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Consider a model category $\mathcal{C}$ and a sequence of cofibrations $0 \to X_0 \to X_1 \to X_2 \to \dots$ lying in $\mathcal{C}$. Let $X$ be the colimit of this sequence. Suppose furthermore that we have two maps $f,g : X \to Y$, where $Y$ is fibrant, such that the restrictions $f_n : X_n \to Y $ and $g_n : X_n \to Y$ are homotopic for every $n$.

Does it follow that $f$ is homotopic to $g$?

A simpler version: if $h : X \to Y$ is a morphism such that the restrictions $h_n$ are equivalences, then $h$ is an equivalence, since $X$ is the homotopy colimit of the $X_i$.

Context: I saw this result when studying rational homotopy theory, in the context of Sullivan algebras in the category of CDGAs. The result was stated in terms of a filtration of minimal Sullivan algebras, however. Perhaps some additional condition is required above, then.

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A phrase to look up in this context is Milnor's $lim^1$-sequence. –  Tyler Lawson Nov 10 '11 at 3:20
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3 Answers

up vote 6 down vote accepted


In partial atonement for steering you totally wrong when you asked me this in person yesterday, let me amplify on the answers.

The obvious thing to try in seeking (in vain) a positive answer is: given two maps $X_{n+1}\to Y$ which are homotopic, and given a homotopy between the two restrictions $X_n\to Y$, try to extend the homotopy to $X_{n+1}$. Do this over and over and you have what you want. But this step cannot always succeed. For example, what if the maps $X_{n+1}\to Y$ both restrict to $0$ on $X_n$ and the existing homotopy is $0$? Then you are trying to show that two maps $X_{n+1}/X_n\to Y$ must be homotopic if the two composed maps $X_{n+1}\to Y$ are homotopic, which is clearly false. (What if $X_{n+1}$ is contractible, for example?)

So maybe your next attempt is to show that even if you can't fix things up at every $n$ as you go along, maybe you can leave it till later: plan to somehow match up the homotopies through $X_n$ before you get to $\infty$. But that's just the sort of thing that $lim^1$ interferes with.

This goes wrong even rationally: Take $Y$ to be a rational Eilenberg-MacLane space, so that maps into $Y$ are cohomology classes. There is an exact sequence $$ 0\to lim^1 H^{k-1}(X_n;\mathbb Q)\to H^k(X;\mathbb Q)\to lim H^k(X_n;\mathbb Q)\to 0, $$ which comes from the long exact sequence associated to a short exact sequence of cochain complexes $$ 0\to lim C^\star(X;\mathbb Q)\to \Pi_nC^\star(X_n;\mathbb Q)\to\Pi_nC^\star(X_n;\mathbb Q)\to 0. $$

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To make it go wrong even rationally, you have to start with $X_n$'s that have infinite-dimensional rational cohomology. $lim^1$ of an inverse sequence of finite dimensional vector spaces $V_i$ over a field is always zero, because the inverse sequence satisfies the Mittag-Leffler condition. That is, for every $n$, the images of $V_{n+i}$'s in $V_n$ eventually stabilize as $i\to\infty$. –  Sergey Melikhov Nov 10 '11 at 15:46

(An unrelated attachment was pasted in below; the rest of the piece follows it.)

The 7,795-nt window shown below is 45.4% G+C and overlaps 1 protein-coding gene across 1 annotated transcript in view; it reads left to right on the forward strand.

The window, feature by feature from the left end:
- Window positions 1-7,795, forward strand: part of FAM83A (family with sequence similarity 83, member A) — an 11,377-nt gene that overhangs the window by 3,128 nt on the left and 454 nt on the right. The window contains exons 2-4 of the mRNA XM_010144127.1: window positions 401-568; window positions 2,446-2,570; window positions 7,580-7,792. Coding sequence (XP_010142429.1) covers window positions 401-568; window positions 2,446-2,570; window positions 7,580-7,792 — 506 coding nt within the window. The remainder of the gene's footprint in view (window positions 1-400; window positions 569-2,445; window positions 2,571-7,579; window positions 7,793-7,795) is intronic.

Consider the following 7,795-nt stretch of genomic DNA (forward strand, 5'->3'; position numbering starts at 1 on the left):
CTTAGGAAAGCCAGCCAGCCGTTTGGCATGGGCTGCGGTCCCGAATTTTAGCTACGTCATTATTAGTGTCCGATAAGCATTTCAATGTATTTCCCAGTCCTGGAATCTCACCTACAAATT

Yes. Also, to make it go wrong when the $X_n$ are the skeleta of $X$ you have to let $Y$ be something other than an Eilenberg-MacLane space. –  Tom Goodwillie Nov 11 '11 at 4:54
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For example, if $X$ is a CW complex with skeleta $X_n$ and $f_n\simeq*$, then $f$ is a phantom map. Their homotopy classes are in bijective correspondence with $\lim^1 [\Sigma X_n, Y]$, and are frequently nonzero. For example, $\mathbb{C}P^\infty$ is the domain of nontrivial phantom maps.

It is true that there are no nontrivial phantom maps between (simply-connected at least) rational spaces.


It goes back to Milnor in the early 1960s, but in full generality I think it came a little later (perhaps Bousfield and Kan) that if $X$ is the colimit of your telescope diagram, then there is a natural short exact sequence of pointed sets $$ * \to {\lim}^1 [\Sigma X_n, Y] \to [X, Y]\to \lim [ X_n, Y]\to * . $$ For phantom maps, we take the telescope to be the skeleta of a CW decomposition of $X$, and we get the identification $\mathrm{Ph}(X, Y) \cong \lim^1 [\Sigma X_n, Y]$. This comes from just looking at the long cofiber sequence of the big fold/inclusion map $\bigvee X_n \to X$, whose cofiber $\Theta_X : X\to \bigvee \Sigma X_n$ is known as the universal phantom map (it is phantom and every other phantom factors (nonuniquely) through it; see the paper "Universal phantom maps" by Gray and McGibbon).

It is not too hard to show that if $\Sigma X$ is not a retract of a wedge of finite-dimensional spaces, then $\Theta_X\not\simeq *$, so there are nontrivial phantoms out of $X$. This is the case, for example, when the Steenrod algebra action takes elements to arbitrarily high dimension (as for $\mathbb{C}P^\infty$ or $\mathbb{R}P^\infty$ or $B\mathbb{Z}/p$, etc.)

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Is there a salvage (in this case, some property separating the categories Top and CDGA)? Or do these computations need to be done on a case-by-case basis? –  Thomas Belulovich Nov 10 '11 at 4:58
Tom, I think you should accept this answer rather than mine. –  Tom Goodwillie Nov 11 '11 at 4:55
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I once read in a paper of McGibbon about the following example:

Let $X = \Bbb RP^\infty$ and let $X_n$ be the $n$-skeleton. Then there is a canonical map $\vee_n X_n \to X$. The mapping cone of this map is identified with $\vee_n \Sigma X_n$, and the map $$ X \to \bigvee_n \Sigma X_n $$ is a non-trivial phantom map in the sense that it is essential and the restriction to each $n$-skeleton is null-homotopic.

This gives an explicit counterexample.

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